Thailand to hold Feb. 2 election despite threat of violence

Thai Prime Minister Yingluck Shinawatra speaks to reporters as she leaves a meeting with election commissioners at the Army Club in Bangkok.
(Wally Santana / Associated Press)

BANGKOK, Thailand -- Thai election officials said Tuesday that a controversial Feb. 2 vote would proceed as scheduled despite mounting pressure from anti-government protesters and threats of continuing violence.

Although election commissioners initially recommended that the vote be pushed back, embattled Prime Minister Yingluck Shinawatra called for it to go ahead as scheduled because she believes that it will strengthen her slipping grip on power.

While election commissioners held talks with Yingluck at a military facility on Tuesday, about 500 anti-government protesters gathered outside, advancing toward a police barricade. On the street nearby, one protester was shot in the leg.


Advance voting that began Sunday was marred by violence. Protesters surrounded and shut down 19 of 50 polling stations in Bangkok and more in the southern provinces.

A protest leader, Suthin Tharathin, was fatally shot near one polling station in Bangkok. Another protest leader threatened to block all polling stations in Bangkok on election day.

Yingluck, who has been leading a caretaker government, called the parliamentary election last December in hope of solidifying her power and calming protests. But the push for elections has only deepened Thailand’s eight-year political crisis and emboldened the protesters, who want to eliminate what they regard as the Shinawatra clan’s corrupt influence over national politics.

Deputy Prime Minister Surapong Tovichakchaikul told reporters before the meeting that the vote should go forward “because the majority of people want the election.” Government supporters said that advance voting in north and northeast Thailand went smoothly, and that anti-government protesters represent a minority of Thai voters.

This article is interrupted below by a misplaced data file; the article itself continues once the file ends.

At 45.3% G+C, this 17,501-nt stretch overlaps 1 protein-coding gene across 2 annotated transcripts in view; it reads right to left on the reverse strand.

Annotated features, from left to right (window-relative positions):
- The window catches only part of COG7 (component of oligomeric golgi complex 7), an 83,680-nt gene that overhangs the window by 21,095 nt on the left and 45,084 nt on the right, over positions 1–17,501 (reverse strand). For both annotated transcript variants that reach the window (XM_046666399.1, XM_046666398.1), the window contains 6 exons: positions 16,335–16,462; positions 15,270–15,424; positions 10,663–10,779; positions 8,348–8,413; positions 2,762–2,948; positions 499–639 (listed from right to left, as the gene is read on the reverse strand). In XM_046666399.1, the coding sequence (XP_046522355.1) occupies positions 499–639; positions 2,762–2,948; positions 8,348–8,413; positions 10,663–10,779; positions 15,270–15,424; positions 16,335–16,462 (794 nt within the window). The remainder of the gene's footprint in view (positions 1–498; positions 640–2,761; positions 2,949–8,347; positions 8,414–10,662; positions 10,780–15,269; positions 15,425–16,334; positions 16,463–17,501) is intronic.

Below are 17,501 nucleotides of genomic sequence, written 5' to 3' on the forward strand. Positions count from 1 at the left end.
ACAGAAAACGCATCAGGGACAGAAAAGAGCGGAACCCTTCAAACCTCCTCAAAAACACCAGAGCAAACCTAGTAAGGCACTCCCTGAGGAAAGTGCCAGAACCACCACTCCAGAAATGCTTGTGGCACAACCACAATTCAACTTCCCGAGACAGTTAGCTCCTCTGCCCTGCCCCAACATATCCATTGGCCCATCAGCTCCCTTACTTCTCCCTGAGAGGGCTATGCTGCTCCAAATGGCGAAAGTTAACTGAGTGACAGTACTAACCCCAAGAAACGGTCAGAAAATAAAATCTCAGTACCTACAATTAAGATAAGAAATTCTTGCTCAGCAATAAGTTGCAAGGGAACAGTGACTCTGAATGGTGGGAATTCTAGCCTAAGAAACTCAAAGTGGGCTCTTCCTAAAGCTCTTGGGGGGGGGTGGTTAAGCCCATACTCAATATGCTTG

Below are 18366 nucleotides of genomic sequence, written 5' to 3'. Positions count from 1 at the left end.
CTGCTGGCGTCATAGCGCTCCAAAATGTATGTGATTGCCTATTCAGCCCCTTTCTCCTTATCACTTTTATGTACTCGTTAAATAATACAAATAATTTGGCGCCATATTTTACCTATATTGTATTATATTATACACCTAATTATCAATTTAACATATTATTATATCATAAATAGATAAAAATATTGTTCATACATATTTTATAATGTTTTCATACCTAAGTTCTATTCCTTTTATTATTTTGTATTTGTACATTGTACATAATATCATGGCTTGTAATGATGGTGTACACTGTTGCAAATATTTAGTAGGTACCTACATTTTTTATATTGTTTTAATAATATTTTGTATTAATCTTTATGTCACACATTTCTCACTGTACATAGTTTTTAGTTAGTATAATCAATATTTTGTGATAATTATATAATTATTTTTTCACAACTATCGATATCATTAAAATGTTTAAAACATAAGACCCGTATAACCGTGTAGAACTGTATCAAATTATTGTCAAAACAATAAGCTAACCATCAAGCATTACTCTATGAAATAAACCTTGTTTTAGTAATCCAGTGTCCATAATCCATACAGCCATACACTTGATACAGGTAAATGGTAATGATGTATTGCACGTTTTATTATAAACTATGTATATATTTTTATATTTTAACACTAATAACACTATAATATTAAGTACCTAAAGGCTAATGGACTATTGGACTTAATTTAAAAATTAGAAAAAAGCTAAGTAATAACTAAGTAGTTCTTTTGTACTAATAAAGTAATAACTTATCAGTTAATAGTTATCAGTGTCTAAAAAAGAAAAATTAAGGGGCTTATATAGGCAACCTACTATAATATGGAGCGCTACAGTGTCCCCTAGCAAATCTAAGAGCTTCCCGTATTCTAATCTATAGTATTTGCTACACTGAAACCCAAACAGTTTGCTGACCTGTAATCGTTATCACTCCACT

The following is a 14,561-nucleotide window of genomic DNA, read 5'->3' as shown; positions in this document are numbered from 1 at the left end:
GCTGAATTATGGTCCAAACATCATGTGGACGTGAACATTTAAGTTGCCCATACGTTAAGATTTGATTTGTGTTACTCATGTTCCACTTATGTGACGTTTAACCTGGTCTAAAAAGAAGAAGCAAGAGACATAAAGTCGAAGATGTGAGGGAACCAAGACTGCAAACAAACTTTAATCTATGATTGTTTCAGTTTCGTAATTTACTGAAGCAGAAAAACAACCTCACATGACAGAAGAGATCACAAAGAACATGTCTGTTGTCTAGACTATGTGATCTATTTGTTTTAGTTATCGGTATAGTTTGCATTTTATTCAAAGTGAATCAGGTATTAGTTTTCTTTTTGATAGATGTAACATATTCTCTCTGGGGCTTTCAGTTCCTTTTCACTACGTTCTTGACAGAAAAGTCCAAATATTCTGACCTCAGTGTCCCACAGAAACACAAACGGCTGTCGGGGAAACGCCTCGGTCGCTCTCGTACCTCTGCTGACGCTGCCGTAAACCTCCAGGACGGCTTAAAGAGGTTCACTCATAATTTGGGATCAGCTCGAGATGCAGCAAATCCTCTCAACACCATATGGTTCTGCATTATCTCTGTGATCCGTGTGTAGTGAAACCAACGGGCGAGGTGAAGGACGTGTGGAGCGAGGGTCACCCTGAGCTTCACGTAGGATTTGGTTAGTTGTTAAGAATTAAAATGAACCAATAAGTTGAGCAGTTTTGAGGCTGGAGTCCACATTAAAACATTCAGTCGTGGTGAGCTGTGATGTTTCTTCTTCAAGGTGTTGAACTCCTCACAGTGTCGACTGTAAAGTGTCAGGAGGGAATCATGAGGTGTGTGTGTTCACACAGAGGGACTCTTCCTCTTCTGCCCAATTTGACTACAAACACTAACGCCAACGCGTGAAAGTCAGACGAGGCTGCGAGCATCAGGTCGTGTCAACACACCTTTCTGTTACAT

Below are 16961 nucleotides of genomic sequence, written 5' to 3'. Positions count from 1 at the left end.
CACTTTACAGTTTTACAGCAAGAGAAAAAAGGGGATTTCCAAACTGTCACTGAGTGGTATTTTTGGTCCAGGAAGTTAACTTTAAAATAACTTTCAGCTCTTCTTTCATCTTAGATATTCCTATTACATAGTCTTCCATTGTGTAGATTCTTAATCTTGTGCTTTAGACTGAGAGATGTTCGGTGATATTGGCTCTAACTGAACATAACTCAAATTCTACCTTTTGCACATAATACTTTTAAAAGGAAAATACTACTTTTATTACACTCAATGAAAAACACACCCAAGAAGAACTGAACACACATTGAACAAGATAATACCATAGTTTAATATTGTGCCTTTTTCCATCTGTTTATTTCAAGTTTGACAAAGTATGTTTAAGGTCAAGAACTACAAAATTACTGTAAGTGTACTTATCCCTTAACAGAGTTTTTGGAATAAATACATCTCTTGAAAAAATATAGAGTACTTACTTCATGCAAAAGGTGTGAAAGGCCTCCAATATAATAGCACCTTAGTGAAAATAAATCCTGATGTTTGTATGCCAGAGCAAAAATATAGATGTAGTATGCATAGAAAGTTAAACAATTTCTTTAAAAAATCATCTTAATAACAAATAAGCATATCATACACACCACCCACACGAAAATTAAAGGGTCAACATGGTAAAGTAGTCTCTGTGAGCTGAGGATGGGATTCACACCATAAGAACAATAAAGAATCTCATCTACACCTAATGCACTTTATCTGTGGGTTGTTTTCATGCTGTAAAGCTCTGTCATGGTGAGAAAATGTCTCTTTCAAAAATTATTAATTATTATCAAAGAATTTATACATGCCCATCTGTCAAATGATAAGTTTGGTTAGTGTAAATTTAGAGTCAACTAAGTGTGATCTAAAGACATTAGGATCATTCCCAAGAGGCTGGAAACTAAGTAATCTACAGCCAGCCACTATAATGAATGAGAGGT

Ten people have died in nearly three months of protests that have seen major intersections of Bangkok shut down. The government earlier this month declared a 60-day state of emergency as a “preemptive measure to prevent violence that could break out during the upcoming elections,” according to a government spokesperson.

Although Yingluck and her Pheu Thai party are widely popular in rural areas, the urban Bangkok elite see her as a puppet of her brother, ousted former Prime Minister Thaksin Shinawatra, a telecommunications mogul who many accuse of corruption and nepotism. An amnesty bill that would have allowed him to return to Thailand from exile in Dubai without facing charges was the catalyst for the most recent turmoil.


The protesters’ battle cry of “Shinawatras, out!” is framed as a stand against corruption, but beyond calling for a council of respected citizens to replace Thailand’s elected legislature, the anti-government movement has put forward few concrete reform proposals.

Over the weekend, the U.S. government called for an end to the violence, but avoided taking sides in the dispute.

“Preventing citizens from voting violates their universal rights and is inconsistent with democratic values,” said State Department spokeswoman Jen Psaki.

Paluch is a special correspondent. Staff writer Shashank Bengali contributed to this report from Mumbai, India.